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Who is the psychologist?

In Italy, the psychologist is a professional who has obtained a Degree in Psychology (5 years of study) and who has then completed a one year post-lauream internship, after passing the relevant State Exam to be qualified to practice the profession and consequently after becoming a registered member of the Italian Board of Psychologists.

The profession of the psychologist (as defined by article 1 of Law 56/89) involves the use of psychological and intervention tools for prevention, diagnosis, habilitation and rehabilitation, support to the person, to the group, to the social organizations and communities. Moreover, the practice includes activities of experimentation, research and training.
The psychologist uses his/her own knowledge, techniques and abilities in order to promote the wellbeing of the individual, the group and the community. The psychologist wishes to improve people’s ability to understand themselves and others in order for them to behave consciously and efficiently (art.3 c.d.p). Moreover, this professional helps people develop judgements, opinions and choices on their own terms and will (art.39 c.d.p).

The psychologist, in the exercise of his/her activities, should follow three basic principles:

  1. Professional integrity: it includes the respect for the dignity of a person, the right to privacy, autonomy and self-determination and the respect for the ideas, opinions and beliefs of the individual, in order to avoid any discrimination (regarding nationality, ethnicity, religion, social and economic status, gender, sexual orientation and disability) (art. 4 c.d.p).
  2. Expertise and reliability: it implies that the psychologist must constantly update and enhance their knowledge through their work, research and education (art. 3 c.d.p). Moreover, they can only use the theoretical and practical tools for which they received training (art. 37 c.d.p).
  3. Professional autonomy: the psychologist protects his/her professional autonomy and respects the Code of Ethics (article 6 c.d.p).

c.d.p = Code of Ethics for Psychologists

Why going to the psychologist?

Going to a psychologist means to actively search for well-being and serenity in your life.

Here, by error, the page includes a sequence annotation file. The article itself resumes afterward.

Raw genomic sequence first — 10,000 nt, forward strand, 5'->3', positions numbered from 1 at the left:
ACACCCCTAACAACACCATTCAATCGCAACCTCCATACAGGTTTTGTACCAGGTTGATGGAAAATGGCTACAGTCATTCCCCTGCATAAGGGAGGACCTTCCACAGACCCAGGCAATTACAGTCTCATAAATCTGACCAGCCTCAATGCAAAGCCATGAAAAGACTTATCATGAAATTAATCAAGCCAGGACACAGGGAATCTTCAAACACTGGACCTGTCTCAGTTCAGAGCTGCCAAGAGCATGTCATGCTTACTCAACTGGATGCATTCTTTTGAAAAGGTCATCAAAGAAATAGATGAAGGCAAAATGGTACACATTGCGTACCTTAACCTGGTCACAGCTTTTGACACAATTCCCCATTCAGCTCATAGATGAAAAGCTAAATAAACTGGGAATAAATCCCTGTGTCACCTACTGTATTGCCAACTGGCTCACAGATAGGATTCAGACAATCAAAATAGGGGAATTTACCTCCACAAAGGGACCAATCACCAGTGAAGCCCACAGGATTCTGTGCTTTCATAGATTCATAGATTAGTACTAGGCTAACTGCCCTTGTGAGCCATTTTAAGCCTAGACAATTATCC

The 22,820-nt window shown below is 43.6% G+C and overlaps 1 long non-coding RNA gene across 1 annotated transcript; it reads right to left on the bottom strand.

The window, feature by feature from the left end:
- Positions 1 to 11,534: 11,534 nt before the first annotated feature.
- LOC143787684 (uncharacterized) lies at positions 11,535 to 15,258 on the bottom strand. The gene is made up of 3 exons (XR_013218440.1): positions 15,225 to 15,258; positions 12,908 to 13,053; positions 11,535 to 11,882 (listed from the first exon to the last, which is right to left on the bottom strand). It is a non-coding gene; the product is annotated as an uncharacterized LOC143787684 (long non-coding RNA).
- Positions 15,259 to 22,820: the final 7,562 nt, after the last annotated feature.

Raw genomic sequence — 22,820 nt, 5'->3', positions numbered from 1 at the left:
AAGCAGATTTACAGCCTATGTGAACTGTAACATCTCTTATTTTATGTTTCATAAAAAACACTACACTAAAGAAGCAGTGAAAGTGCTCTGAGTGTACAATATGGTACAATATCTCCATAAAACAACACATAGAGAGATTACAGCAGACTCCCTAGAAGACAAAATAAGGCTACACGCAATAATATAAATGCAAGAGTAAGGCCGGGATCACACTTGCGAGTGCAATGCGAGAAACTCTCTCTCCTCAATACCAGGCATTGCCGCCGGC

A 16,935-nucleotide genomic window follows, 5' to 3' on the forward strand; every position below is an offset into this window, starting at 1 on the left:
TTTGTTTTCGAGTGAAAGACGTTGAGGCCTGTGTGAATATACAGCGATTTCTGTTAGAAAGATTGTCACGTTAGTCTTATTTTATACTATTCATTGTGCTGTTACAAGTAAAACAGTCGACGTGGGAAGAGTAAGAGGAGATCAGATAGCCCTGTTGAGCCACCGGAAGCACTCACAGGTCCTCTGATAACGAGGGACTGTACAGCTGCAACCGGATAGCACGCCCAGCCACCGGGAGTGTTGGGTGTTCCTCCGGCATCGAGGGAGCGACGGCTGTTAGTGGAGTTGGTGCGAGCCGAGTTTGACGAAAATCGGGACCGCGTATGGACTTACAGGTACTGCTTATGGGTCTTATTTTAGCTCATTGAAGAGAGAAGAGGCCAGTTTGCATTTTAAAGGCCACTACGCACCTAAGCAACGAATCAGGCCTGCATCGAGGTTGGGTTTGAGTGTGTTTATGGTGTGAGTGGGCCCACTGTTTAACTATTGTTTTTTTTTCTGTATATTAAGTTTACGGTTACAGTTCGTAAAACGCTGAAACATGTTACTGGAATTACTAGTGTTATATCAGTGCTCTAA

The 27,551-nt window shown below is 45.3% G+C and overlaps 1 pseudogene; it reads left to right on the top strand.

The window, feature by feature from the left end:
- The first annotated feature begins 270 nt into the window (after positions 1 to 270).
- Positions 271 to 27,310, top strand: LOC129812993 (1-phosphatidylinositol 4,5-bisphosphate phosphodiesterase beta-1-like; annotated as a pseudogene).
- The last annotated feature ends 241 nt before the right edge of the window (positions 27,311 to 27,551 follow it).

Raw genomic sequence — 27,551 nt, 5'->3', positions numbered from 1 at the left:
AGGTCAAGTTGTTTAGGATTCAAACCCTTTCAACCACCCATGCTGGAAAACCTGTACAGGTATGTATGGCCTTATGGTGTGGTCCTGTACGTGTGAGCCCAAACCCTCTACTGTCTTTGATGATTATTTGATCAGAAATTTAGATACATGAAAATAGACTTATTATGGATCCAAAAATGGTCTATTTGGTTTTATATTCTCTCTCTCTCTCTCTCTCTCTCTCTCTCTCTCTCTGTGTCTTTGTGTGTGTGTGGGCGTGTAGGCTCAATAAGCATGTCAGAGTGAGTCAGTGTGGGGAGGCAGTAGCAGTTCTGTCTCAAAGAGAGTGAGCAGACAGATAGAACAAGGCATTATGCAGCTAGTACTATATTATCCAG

Some people go to a psychologist to better understand why they make certain choices, because they feel lost or because they are no longer able to understand where they are going in life, therefore to find their own way or a new path.

Other people instead go to a psychologist because they are facing situations which are psychologically painful and difficult times related to causes such as the loss of a loved one, a breakup with a partner, a divorce or separation, a conflict between parents and children, parenting concerns, complex family situations and/or conflicts, but also because of stress, anxiety, difficulty in sleeping and eating, general feelings of dissatisfaction and/or unhappiness.

Why then going to the psychologist? In order to feel better and live more harmoniously and peacefully our lives and to accept our contact with the environment and the people around us.

It is possible, through the help and the support of a psychologist, to learn more about oneself, to gain self-awareness and to better understand our surroundings and others.

Intervention areas


Although there are no problems, sometimes you may need to change your lifestyle. It can happen you feel the need of a change in order to live a more satisfying life. In those cases, it can be useful to receive professional help in order to understand which changes have been made.

Love relationship

Love relationships can know moments of crisis or even break-ups. In these cases the pain can be significant and may require a specific intervention that aims to understand the crisis and seek solutions or overcome the loss.

Life changing Status and Crisis

In the life cycle, from birth to death, there are many critical moments. Adolescence, adult life and work, marriage, ageing and they all involve significant transformations that sometimes need support.

Pain management

Unfortunately, there are situations of chronic illnesses (of the person or of a loved one) that require continuous reorganization of the everyday life. Sometimes this chronicity can make precarious the personal balance and increase psychological pain. A professional help can enable finding new solutions and new balances.

Parent-child relationship and parenting

Parenting means the psychological ability to be parents, to take care of the child, not only physically but also to foster their mental growth and development. The loving relationship between parents and children is the result of a co-building between the parties. Sometimes the relationship may be difficult or hostile depending on the character of each person involved and the life situations the family has to face. Understanding the causes and the role of each person in difficulty can help improve the situation, if not to solve it.

Grieving process

Unfortunately in life there are times when a loved one dies. Sometimes it is very hard to overcome such loss. Psychological help can ease the pain and help the grieving process to begin.